Other/Community Not all goldfish can be kept together, size and type effects the interaction. As a rule of thumb, you should keep the more fancy/slower moving varieties separate from the faster swimming goldfish.

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What do Fish eat?

Fish need the right diet to ensure that they grow properly (no abnormal growth) and so they can fight disease. Vitamin A keeps the colours scales and fins looking vibrant. A cold-water fish’s diet should include:

  • Algae and Plants – Fibre – Fish will naturally eat algae and nibble bits of plants
  • Flake Food – Protein – dropped onto the surface of the water, in some cases can cause problems with the swim-bladder – in this case pelleted diets can help. Fancy goldfish in particular suffer from health problems as they swallow air which effects their balance and flotation. Your best option is to feed fancy goldfish pellets and frozen foods.
  • Frozen Food – Protein – includes shrimp, daphnia, worms, mosquito larvae
  • Pellet Food – Protein – can compliment a flake food diet – can also cause swim bladder problems when swelling inside the stomach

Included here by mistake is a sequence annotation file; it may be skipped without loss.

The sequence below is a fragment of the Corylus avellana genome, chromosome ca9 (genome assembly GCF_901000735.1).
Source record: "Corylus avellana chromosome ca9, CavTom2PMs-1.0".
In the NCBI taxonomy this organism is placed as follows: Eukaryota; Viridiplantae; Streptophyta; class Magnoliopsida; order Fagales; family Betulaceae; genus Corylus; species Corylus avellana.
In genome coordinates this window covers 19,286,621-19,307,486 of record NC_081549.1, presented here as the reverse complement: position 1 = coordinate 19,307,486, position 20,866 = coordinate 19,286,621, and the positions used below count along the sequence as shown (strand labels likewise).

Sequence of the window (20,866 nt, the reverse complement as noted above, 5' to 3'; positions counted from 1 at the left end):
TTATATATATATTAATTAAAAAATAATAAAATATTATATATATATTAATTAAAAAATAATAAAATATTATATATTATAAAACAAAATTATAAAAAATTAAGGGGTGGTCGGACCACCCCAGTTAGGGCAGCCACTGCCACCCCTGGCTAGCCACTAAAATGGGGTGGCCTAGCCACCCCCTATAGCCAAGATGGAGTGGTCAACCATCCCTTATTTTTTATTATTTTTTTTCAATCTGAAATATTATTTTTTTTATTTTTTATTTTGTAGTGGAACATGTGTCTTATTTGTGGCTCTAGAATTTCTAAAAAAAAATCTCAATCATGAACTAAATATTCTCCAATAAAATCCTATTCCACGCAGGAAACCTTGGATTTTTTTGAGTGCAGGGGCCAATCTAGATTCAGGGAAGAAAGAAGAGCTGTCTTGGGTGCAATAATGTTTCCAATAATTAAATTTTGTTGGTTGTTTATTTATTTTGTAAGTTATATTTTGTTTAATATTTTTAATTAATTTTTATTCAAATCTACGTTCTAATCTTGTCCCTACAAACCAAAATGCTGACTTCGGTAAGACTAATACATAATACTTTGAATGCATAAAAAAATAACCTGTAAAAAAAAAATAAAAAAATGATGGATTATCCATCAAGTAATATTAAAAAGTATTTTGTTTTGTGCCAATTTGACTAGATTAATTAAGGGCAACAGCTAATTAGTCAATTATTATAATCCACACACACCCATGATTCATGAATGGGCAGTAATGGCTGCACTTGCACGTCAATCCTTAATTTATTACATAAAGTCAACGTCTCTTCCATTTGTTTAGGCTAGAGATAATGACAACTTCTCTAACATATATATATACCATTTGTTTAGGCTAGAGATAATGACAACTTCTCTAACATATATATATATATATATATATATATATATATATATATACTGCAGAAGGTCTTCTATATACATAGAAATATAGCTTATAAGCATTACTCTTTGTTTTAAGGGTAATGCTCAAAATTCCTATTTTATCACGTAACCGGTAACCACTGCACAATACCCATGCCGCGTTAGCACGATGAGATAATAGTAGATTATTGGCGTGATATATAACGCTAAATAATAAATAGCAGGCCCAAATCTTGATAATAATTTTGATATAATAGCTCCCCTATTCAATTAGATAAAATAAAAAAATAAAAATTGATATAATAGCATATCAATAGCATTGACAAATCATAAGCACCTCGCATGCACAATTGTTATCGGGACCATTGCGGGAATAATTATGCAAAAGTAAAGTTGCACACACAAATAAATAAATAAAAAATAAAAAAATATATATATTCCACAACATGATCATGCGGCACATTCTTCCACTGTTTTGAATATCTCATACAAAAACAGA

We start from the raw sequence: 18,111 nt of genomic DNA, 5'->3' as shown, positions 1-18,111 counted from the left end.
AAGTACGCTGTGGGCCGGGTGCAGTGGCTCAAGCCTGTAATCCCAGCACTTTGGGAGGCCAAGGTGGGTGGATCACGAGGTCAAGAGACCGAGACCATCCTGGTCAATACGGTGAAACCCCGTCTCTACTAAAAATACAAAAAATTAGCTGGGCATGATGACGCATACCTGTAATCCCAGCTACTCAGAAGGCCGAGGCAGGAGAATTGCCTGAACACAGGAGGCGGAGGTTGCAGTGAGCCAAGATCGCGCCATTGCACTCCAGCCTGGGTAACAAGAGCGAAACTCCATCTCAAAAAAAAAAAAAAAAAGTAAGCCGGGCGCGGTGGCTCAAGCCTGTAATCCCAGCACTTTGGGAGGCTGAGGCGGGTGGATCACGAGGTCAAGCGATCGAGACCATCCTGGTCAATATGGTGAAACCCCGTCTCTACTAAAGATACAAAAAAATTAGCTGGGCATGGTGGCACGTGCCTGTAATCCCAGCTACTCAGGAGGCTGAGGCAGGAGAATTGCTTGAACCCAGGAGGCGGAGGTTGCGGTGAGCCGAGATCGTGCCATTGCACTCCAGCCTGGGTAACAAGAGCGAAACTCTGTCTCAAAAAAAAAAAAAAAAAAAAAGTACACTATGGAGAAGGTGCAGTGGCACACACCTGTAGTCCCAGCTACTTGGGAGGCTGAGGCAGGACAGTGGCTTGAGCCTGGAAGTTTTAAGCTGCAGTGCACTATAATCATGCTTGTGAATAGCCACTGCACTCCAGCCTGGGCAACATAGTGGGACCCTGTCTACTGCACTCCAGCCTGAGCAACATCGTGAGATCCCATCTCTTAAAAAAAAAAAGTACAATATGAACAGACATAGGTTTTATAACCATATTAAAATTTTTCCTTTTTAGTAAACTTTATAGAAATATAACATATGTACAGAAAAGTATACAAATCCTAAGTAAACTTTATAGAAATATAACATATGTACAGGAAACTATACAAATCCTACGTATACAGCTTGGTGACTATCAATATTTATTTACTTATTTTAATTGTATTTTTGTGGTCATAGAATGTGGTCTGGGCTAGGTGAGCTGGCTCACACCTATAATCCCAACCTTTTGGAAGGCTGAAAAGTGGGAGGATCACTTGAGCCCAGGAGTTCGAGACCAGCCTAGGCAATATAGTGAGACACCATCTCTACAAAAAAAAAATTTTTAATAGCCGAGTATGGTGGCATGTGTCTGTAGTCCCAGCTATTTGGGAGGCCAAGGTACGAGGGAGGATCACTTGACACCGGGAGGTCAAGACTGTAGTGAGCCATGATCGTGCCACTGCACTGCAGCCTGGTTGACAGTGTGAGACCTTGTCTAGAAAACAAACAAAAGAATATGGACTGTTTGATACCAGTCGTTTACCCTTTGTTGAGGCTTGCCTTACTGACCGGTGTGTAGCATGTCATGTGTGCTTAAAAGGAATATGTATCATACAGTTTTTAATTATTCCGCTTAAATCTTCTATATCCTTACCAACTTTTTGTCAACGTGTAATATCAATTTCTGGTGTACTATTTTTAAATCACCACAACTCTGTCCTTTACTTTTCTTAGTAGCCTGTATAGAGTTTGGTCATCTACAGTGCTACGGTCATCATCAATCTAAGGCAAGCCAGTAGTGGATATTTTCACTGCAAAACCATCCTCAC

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What will I need to keep a Cold Water Fish?

What you will need will greatly depend on the type of fish that you want to keep. Here is a list of the most obvious fish products and their use:

  • Aquarium/Tank/Bowl/Pond
  • Stand - you will need a sturdy place for your fish tank, they are very heavy when full so don’t expect to be able to move it!
  • Hood – to stop fish from jumping out, it’s worth checking there’s no holes or vents that would allow your fish to escape
  • Fish food – flakes, pellets, frozen or dried – as above – for breakfast, lunch and dinner
  • Gravel – for all types of fish, there’s lots of variety!
  • Plants – plastic or real – plastic ones are purely for decoration, real ones have all sorts of benefits such as providing part of your fishes diet
  • Ornaments - to make the tank look nice
  • Treatment – to make tap water ‘safe’ for fish and plants and also to feed the plants
  • Filter/Aerator – keeps the water clean and maintains the oxygen level of the tank, filters were most commonly used for tropical fish but they’re great at keeping the cold water tanks cleaner so we recommend them for all types of fish
  • Lighting – to maintain healthy plants and fish as well as make your tank look more vibrant